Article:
Hilary Nicholson and Nadean Rawlins, actresses in Fallen Angel and Devil Concubine

BY 2024, acclaimed Jamaican stage play Fallen Angel and the Devil Concubine could be making it to the big screen.

Moves are afoot by local actress, director and producer Nadean Rawlins to bring this work, which was originally presented in 1987 at the Dennis Scott Theatre at the School of Drama of the Edna Manley College of the Visual and Performing Arts, to the silver screen. She recently acquired the rights to the work through her agency Raw Management.

“We are currently at script development and have submitted the treatment into international film labs for consideration this year. We want to be in pre-production in mid-2023 and production by 2024,” she told the Jamaica Observer.

“This is one of Jamaica's brilliant and nuanced plays and a story that places issues of ageism and abandonment at the forefront. Too often these issues and stories that focus on elderly characters, especially female characters, are neglected,” she continued.

Fallen Angel and the Devil Concubine is described as a dramatic comedy that deftly and sometimes humorously explores ageing, isolation, loss, and survival. The original two-hander script follows the story of Katie and Lettie who are trapped by destitute circumstances and their inner demons in an abandoned colonial mansion. Seemingly separated by their cultural and racial divide and their desire to be (literally) at each other's throats, the elderly women also find similarities, friendship and solace as they are forced to face certain realities of their past and present between bouts of madness.

Despite the serious subject matter and representation of marginalised characters, Rawlins is convinced that the story will resonate with a wide audience. During her stint at the renowned IFFR Rotterdam Lab in 2020, Rawlins, who also played Lettie in the play's 2008 staging, thought that Fallen Angel and the Devil Concubine was the perfect story that could translate into a film with international appeal.

Fallen Angel and the Devil Concubine shows the contrast of class relations and generational prejudices and tears at phobias and stereotypes. It shines a light on the dark subject of ageism and its effect and shows the existential abandonment and dilemma of these women. All themes and issues that will resonate with a global audience,” Rawlins shared.

As for the cast, Rawlins noted that she is already eyeing local and international acting talent for the film but is not prepared to divulge any names at this time. And while she would love to reprise her role, she prefers to cast others.

“My acting days are certainly not behind me, as a matter a fact, being a film producer/director has peaked my interest even more for the next acting role. For Fallen Angel and the Devil Concubine it is important to cast actors close to the age of the characters giving them the opportunity to not 'act' the part but to be brought to the point of being overwhelmed by their own fears, judgements, and mortality.”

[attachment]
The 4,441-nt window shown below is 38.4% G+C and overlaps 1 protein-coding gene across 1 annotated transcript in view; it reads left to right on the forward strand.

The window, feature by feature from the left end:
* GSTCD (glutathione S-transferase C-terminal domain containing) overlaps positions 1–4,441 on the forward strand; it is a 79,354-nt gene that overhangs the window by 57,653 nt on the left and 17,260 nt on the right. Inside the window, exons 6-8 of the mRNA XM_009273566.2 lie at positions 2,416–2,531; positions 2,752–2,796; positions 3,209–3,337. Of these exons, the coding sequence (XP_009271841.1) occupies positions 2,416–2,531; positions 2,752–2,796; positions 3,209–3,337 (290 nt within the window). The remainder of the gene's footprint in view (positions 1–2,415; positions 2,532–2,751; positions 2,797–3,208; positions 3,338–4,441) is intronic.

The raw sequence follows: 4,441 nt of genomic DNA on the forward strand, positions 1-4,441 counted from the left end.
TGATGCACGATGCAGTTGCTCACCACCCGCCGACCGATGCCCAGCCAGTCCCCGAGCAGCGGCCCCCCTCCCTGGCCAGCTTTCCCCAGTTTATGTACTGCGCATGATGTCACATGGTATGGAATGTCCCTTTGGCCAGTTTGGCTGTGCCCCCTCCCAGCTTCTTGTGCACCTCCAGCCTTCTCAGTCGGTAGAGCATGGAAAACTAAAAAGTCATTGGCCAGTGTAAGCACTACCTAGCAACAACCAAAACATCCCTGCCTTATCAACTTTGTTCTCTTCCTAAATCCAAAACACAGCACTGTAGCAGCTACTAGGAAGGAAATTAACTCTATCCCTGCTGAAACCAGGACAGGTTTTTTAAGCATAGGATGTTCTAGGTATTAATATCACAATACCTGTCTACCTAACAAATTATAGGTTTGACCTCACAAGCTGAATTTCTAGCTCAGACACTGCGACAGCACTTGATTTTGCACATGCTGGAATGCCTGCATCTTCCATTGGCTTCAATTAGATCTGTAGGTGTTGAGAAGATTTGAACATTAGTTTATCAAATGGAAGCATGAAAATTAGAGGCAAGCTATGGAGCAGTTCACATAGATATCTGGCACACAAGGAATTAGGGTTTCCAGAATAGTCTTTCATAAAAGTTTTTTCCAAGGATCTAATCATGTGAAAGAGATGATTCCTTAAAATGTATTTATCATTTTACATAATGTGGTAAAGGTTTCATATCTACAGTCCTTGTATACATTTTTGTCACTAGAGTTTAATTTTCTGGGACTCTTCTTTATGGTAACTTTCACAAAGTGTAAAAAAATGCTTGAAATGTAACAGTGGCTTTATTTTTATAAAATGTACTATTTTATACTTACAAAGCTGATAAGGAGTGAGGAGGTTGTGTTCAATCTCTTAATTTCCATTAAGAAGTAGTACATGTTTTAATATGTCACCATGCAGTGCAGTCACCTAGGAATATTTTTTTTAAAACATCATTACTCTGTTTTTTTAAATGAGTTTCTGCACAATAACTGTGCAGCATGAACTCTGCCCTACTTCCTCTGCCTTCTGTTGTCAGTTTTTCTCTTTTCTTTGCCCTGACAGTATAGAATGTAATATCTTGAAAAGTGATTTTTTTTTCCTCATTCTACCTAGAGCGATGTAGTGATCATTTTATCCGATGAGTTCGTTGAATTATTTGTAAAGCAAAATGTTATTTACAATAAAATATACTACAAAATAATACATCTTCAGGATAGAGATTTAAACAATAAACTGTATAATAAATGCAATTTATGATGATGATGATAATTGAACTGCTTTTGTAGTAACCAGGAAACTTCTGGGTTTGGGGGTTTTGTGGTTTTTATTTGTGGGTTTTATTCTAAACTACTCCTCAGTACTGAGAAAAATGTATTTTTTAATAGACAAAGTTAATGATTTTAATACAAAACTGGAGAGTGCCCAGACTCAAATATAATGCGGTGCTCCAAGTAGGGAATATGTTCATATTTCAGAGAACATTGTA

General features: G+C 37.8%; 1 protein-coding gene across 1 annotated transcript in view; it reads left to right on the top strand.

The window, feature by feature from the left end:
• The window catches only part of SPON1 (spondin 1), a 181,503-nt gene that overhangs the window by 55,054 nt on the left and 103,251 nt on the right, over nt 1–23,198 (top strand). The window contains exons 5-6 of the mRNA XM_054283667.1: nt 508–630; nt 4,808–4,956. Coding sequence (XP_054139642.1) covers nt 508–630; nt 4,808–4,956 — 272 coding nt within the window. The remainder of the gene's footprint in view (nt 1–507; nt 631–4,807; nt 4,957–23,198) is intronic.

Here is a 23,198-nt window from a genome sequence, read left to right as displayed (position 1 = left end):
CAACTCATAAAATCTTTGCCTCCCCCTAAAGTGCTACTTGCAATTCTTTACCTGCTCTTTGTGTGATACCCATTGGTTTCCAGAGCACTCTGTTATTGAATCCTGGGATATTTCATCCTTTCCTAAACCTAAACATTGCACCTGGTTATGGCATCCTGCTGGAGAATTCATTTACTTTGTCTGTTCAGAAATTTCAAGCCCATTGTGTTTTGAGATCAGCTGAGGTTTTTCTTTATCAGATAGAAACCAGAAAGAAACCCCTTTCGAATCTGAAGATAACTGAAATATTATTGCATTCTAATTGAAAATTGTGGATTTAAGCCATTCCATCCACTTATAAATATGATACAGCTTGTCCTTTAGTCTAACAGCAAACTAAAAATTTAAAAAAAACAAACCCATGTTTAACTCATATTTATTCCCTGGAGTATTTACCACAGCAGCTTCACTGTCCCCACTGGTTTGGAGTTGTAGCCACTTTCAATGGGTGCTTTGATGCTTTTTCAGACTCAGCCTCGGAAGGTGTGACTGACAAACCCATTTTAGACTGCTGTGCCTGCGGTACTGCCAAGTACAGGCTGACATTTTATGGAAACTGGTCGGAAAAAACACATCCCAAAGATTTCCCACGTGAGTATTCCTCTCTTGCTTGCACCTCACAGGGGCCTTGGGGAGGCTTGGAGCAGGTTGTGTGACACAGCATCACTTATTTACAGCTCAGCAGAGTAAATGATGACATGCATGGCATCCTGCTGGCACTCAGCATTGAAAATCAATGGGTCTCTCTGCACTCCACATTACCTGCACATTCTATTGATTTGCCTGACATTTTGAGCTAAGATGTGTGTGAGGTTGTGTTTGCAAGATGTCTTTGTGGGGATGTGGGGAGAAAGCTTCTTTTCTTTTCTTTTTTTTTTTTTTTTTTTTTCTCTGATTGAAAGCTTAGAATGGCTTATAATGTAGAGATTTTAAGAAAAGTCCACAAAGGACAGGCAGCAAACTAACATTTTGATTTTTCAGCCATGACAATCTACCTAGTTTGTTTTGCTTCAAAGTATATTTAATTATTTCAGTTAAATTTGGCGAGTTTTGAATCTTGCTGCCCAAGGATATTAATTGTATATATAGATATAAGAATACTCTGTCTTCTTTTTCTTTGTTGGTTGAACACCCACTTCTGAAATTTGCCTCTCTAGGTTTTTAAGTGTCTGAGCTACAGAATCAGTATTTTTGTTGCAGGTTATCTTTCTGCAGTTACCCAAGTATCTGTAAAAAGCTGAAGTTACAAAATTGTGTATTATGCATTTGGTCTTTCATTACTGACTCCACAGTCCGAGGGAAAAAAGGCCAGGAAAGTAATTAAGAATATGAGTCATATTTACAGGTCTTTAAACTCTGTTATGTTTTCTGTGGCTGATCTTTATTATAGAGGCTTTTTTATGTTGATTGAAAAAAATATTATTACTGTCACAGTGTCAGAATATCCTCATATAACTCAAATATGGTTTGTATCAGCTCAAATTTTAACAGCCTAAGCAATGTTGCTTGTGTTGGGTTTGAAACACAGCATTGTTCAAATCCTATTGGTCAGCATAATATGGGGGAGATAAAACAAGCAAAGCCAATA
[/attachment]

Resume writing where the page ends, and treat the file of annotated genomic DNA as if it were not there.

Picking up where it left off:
“It is purely Jamaican yet will present a different perspective from past Jamaican films and as a two-hander, it would be an amazingly layered and practical contained film,” she said.

The project recently advanced to the second-round shortlist for Cinemart 2022.

“I'm delighted that The Fallen Angel and the Devil Concubine will be adapted as a film by Nadean Rawlins and RAW Management,” stated playwright Patricia Cumper who was part of the original production.

“It explores universal questions through the very specific relationship between two women on the margins of society and the way their interaction is poisoned by race and redeemed by friendship. It is also engaging and often funny,” said Cumper.

Co-creator of the play, Eugene Williams, added that “We the creators of [the play] are extremely excited about the possibility of the play being adapted for the screen. The play is one of the most produced Caribbean plays across the region and in 'temperate foren' since its creation. We never expected more. And now this! We trust that the funders of the art of the big screen will find value in the play's compelling characters, particular story and its thematic significance.”

BY RICHARD JOHNSON Observer senior reporter johnsonr@jamaicaobserver.com

Now you can read the Jamaica Observer ePaper anytime, anywhere. The Jamaica Observer ePaper is available to you at home or at work, and is the same edition as the printed copy available at https://bit.ly/epaper-login


  1. We welcome reader comments on the top stories of the day. Some comments may be republished on the website or in the newspaper; email addresses will not be published.
  2. Please understand that comments are moderated and it is not always possible to publish all that have been submitted. We will, however, try to publish comments that are representative of all received.
  3. We ask that comments are civil and free of libellous or hateful material. Also please stick to the topic under discussion.
  4. Please do not write in block capitals since this makes your comment hard to read.
  5. Please don't use the comments to advertise. However, our advertising department can be more than accommodating if emailed: advertising@jamaicaobserver.com.
  6. If readers wish to report offensive comments, suggest a correction or share a story then please email: community@jamaicaobserver.com.
  7. Lastly, read our Terms and Conditions and Privacy Policy